The ability increase evolution costs twice as much (4 evolution points) when adding to the Strength or Constitution scores of a Large or Huge eidolon."
This is kind of wonky. You get some of the benefits of being large, but you don't get reach unless you have a bipedal form.
So .... what would be the physical dimensions of a large, serpentine eidolon? And more specifically, what kind of spaces could it fit into, like passages and such?
Really I would be better off taking the bipedal form, adding a tail, and pretending I didn't have legs. But by RAW, I would never have a constrict attack, because you need to have a serpentine form for that.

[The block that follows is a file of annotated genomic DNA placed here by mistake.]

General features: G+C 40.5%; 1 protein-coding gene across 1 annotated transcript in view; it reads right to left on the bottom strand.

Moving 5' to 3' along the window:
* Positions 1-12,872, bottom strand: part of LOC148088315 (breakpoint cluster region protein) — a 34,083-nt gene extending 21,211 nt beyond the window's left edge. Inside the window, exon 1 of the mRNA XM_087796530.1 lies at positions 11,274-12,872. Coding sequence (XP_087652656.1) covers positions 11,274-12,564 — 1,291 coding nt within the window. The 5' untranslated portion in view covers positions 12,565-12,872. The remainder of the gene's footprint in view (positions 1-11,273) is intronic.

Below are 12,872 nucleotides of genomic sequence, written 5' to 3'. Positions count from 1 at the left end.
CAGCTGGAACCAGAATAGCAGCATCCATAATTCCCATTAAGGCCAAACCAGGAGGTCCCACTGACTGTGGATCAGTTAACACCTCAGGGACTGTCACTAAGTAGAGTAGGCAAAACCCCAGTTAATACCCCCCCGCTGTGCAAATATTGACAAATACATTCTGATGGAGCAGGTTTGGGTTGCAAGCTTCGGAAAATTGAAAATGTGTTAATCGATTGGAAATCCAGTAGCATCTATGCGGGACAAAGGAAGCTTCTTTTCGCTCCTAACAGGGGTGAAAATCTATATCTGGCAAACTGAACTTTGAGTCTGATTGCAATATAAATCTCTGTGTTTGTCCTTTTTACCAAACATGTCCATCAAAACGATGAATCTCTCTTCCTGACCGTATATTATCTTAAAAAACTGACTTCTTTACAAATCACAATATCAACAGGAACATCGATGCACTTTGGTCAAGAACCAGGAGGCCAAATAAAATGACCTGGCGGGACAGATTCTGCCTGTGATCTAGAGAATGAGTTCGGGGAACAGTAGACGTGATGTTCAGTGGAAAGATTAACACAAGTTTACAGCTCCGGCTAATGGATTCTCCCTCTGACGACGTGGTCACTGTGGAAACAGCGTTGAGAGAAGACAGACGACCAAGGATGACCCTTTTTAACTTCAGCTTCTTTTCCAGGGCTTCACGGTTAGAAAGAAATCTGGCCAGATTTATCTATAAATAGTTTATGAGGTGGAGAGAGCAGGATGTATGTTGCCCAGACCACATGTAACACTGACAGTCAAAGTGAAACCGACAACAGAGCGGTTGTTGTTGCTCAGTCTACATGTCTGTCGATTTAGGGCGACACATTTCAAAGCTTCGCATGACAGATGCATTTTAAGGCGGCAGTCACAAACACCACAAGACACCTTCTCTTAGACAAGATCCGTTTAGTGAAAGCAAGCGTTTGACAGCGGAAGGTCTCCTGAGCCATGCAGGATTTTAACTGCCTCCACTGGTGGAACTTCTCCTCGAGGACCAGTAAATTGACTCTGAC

But can anyone tell me the dimensions of this thing? What is a large serpentine eidolon? Something roughly human size in width, and 15 feet long? What are we talking about here?
I'm not sure I understand why you are taking two weapon fighting.
If you use that style, it sucks a lot of feats, which you have not many available, and will require you to have certain dex values to take the later in the chain.
If you aren't going to go all out on it, it is kind of a waste, since two handed weapons will do about the same damage and take less feats.
If you dip fighter for a few levels it might work differently. In your shoes I'd use a falchion, and nix the two weapon fighting.
I'd also take dance of blades as your other mystery.
All the Metal revelations seem at least decent except for steel scarf and riddle of steel. Riddle of steel seems to fit your concept, but a +5 bonus on one check once a day is pretty lame.
Not sure what to say about this one. I can tell you from personal experience that most women (every woman I personally have encountered actually) prefer men to be taller than they are.